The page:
JACKIE

I had to wait until just before my 52nd birthday for my first mammogram.

I was really shocked to be sent an appointment to attend the Nightingale Centre 5 days later, what had they found? why did I not feel anything? was it a mistake? These were just some of the questions going around in my head.

After another mammogram and then a scan, the doctor explained they had found something in my left breast, I then went on to have a biopsy and was given an appointment to return 3 days later. Those were the longest 3 days of my life. I felt very nervous sitting in the waiting room, its’ as if everyone knows why you are there.

On entering the consultation room, it was obviously it was not going to be good news. The Macmillan nurse was sat in the corner and then came the words that you dreaded “I am afraid you   have breast cancer.”

The fog suddenly fills your mind and you just nod and hope you're not missing anything. I needed yet another biopsy as something else had been seen in the same breast, I was currently aiming to have a lumpectomy but if the second biopsy came back positive so it would have to be a mastectomy,

I made the decision there and then that I wanted a mastectomy no matter what the result.

Another long week was spent trying to explain to family and close friends that I was having surgery in a few weeks. On 28th April 2016, I returned to the Nightingale Centre for my second lot of results, and as expected, these were also positive, but I had already made the decision to have a mastectomy. The date was set for my skin sparing mastectomy and immediate reconstruction…  my 52nd birthday!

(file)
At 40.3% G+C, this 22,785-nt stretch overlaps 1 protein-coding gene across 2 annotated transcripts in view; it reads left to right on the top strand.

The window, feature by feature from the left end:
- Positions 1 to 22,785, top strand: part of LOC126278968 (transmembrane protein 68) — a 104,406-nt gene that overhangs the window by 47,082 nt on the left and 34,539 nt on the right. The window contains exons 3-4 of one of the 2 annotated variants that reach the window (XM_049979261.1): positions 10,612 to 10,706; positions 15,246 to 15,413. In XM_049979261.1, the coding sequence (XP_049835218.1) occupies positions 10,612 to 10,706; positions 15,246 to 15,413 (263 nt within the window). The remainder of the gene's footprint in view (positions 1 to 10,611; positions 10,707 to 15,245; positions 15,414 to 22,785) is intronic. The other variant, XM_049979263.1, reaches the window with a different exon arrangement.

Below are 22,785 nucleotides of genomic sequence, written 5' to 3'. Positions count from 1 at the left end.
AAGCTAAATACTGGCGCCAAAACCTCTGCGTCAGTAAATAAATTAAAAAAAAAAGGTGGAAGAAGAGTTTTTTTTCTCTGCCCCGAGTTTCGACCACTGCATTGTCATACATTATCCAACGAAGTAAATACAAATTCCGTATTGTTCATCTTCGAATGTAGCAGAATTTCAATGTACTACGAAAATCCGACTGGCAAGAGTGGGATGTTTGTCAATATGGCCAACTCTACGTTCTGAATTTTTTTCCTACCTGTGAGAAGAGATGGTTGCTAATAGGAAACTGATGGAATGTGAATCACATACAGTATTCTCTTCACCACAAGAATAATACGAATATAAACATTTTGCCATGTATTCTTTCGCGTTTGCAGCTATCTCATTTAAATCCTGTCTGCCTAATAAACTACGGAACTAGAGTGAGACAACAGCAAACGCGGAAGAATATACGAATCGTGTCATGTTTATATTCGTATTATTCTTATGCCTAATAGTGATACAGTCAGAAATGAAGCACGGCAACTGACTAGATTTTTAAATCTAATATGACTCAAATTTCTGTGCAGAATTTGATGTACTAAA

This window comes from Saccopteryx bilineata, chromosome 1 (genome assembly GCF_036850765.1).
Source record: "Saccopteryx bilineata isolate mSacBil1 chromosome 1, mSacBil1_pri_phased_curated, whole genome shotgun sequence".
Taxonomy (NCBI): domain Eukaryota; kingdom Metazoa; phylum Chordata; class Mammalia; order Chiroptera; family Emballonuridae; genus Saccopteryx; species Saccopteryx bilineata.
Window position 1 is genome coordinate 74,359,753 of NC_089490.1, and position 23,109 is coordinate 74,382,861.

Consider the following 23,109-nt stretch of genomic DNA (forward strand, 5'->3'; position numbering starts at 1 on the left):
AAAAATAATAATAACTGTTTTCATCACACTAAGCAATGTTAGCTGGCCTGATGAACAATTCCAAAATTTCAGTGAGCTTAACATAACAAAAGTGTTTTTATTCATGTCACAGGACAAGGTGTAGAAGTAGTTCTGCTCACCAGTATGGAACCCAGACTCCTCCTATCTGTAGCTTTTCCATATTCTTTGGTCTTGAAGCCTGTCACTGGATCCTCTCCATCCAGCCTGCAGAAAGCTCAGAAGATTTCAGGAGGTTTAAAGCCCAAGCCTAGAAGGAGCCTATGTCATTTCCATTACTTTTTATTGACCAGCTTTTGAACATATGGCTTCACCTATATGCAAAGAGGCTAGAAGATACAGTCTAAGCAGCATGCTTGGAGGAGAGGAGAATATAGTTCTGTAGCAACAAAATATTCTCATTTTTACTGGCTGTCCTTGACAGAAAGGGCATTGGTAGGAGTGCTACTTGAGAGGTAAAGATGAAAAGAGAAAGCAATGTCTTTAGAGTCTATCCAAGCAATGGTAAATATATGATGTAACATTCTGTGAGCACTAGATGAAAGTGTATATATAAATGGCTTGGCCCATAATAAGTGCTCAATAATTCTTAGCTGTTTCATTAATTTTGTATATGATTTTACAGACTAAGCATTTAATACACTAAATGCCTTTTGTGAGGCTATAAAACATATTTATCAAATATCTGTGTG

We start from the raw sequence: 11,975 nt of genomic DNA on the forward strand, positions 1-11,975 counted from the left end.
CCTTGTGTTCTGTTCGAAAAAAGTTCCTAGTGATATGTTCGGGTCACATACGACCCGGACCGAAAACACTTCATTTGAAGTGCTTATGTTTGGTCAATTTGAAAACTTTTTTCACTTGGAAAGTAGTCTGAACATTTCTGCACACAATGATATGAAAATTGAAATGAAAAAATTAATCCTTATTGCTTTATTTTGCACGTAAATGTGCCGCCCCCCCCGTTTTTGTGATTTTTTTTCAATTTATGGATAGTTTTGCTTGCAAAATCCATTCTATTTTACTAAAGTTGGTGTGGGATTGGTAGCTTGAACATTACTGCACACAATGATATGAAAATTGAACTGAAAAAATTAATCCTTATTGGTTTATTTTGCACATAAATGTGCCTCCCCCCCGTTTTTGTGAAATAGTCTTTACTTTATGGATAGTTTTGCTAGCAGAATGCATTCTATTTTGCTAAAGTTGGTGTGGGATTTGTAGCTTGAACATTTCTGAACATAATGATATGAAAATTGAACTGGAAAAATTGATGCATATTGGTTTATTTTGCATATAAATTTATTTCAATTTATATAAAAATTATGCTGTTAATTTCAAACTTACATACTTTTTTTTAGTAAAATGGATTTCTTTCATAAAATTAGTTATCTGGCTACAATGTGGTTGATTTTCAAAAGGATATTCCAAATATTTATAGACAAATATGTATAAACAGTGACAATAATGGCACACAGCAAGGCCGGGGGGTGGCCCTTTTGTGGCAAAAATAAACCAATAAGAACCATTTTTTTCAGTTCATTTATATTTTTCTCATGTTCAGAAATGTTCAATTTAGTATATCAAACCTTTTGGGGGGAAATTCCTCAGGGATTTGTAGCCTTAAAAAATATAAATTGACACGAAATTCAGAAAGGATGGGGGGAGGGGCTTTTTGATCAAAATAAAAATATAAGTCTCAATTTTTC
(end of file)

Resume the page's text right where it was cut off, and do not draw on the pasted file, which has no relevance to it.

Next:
I spent the next 2 weeks preparing myself or so I thought. I had no idea how I would feel afterwards. I went into hospital feeling quite well and came out feeling like I had been hit by a bus.

I went back to clinic to get the dressings off and drain checks and had to wait until results day for information on my sentinel lymph nodes. Thankfully, I was given the all clear, the relief was overwhelming but on arriving home the enormity of what I had been through suddenly hit me.

I started to feel depressed and alone, I felt like I had fallen off a fast-moving conveyor belt. I rang my breast care nurse and went for a chat and she booked me on the “Moving Forward “course with Breast Cancer Care. This was a life line and gave me the strength to get my life back on track. I am off for my 3 yearly mammogram soon and have struggled with side effects from Tamoxifen but it hasn't stopped me from running a marathon or becoming a triathlete because life’s to shot to wonder what if, so I go and give it my best xxx

Margo Cornish